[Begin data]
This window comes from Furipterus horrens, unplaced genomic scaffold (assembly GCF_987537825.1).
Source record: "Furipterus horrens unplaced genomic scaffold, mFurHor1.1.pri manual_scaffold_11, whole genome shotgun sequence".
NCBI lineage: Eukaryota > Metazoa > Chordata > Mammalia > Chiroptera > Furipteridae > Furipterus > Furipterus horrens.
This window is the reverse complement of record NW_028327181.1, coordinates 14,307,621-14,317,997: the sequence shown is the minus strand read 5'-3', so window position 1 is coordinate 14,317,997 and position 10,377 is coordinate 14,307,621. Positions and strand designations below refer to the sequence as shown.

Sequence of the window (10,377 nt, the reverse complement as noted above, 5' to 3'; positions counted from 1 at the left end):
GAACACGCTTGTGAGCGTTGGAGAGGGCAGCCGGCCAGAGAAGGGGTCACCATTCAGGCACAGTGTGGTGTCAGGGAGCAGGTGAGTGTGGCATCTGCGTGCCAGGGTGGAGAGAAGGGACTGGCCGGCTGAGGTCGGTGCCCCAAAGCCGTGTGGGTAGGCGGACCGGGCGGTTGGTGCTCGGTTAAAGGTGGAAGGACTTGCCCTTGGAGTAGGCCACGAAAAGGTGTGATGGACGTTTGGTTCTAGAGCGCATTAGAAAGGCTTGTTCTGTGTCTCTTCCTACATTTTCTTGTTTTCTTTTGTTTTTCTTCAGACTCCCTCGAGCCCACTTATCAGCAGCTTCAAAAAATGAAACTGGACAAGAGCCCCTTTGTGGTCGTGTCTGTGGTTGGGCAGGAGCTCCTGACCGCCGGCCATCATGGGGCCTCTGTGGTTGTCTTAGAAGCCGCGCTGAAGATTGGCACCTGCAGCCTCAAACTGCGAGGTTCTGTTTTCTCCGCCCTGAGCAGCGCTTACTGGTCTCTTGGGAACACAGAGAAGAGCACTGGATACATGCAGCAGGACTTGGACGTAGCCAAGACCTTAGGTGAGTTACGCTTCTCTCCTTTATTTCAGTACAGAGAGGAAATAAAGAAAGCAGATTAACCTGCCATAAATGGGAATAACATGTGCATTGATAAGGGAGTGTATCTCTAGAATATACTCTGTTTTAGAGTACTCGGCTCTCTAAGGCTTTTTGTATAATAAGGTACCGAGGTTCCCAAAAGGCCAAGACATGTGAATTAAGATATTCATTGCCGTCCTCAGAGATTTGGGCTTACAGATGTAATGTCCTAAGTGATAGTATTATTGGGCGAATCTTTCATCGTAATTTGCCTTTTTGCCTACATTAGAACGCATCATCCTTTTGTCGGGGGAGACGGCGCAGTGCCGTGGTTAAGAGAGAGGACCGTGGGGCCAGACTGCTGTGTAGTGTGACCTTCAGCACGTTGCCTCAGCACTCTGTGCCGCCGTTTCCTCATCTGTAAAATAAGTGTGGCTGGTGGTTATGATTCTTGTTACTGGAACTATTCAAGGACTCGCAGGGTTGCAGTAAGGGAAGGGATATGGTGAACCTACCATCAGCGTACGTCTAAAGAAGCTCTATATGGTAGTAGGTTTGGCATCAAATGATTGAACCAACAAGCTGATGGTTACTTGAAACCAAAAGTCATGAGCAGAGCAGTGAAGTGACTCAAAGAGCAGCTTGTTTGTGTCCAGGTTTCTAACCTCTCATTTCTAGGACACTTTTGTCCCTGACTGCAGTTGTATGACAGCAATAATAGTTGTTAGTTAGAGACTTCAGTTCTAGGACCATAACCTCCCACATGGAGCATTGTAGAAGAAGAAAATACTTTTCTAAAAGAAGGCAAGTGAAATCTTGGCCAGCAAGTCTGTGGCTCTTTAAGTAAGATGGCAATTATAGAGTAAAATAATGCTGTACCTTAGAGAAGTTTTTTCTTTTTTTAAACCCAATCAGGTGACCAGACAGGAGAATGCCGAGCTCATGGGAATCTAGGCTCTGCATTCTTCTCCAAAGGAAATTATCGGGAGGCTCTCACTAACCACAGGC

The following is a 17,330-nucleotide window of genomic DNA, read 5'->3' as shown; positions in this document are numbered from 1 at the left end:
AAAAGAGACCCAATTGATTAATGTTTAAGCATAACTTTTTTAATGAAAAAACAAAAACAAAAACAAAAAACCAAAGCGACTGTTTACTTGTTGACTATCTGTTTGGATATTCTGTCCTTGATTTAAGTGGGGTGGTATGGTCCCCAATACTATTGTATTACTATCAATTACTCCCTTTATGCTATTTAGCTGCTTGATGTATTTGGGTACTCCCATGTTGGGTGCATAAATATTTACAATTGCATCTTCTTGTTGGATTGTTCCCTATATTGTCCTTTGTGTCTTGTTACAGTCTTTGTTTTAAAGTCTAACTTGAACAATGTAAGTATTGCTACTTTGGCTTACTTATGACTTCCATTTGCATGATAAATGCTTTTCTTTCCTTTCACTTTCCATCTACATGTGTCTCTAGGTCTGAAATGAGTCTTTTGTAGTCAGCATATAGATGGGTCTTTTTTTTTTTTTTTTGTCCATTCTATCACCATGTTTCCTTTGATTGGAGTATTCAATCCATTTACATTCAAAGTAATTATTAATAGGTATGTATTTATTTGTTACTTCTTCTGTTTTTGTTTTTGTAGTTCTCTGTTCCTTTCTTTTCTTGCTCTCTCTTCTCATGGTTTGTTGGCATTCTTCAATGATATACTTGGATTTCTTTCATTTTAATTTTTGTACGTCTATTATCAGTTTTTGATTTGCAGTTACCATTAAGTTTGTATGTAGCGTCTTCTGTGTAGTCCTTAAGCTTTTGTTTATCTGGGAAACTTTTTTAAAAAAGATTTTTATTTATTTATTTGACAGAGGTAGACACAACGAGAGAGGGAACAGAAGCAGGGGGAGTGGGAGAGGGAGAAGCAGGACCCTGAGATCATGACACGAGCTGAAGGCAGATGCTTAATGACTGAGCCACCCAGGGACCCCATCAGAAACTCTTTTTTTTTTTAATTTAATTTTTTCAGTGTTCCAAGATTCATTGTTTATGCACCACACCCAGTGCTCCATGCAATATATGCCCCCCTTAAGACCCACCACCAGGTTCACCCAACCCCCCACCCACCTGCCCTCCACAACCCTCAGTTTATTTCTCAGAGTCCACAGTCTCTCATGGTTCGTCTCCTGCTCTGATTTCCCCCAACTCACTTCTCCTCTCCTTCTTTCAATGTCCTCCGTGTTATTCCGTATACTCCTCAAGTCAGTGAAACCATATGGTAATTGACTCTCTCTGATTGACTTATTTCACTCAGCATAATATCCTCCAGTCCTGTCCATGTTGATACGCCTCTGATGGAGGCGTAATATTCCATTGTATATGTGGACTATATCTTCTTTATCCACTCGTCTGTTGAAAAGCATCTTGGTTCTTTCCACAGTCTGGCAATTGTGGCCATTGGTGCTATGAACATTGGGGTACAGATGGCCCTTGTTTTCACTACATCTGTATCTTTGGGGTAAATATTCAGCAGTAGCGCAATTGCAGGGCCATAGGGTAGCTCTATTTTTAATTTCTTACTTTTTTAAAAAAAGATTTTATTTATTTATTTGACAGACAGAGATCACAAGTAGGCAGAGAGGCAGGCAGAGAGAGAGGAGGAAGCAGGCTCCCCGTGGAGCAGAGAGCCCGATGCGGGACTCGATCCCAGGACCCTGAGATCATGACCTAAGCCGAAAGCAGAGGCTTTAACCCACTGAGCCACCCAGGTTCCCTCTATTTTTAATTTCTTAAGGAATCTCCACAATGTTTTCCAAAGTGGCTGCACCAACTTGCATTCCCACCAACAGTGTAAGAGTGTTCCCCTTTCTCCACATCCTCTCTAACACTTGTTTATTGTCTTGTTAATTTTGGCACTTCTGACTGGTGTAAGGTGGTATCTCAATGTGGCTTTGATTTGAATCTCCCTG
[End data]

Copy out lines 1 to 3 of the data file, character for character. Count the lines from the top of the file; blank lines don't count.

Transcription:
This window comes from Furipterus horrens, unplaced genomic scaffold (assembly GCF_987537825.1).
Source record: "Furipterus horrens unplaced genomic scaffold, mFurHor1.1.pri manual_scaffold_11, whole genome shotgun sequence".
NCBI lineage: Eukaryota > Metazoa > Chordata > Mammalia > Chiroptera > Furipteridae > Furipterus > Furipterus horrens.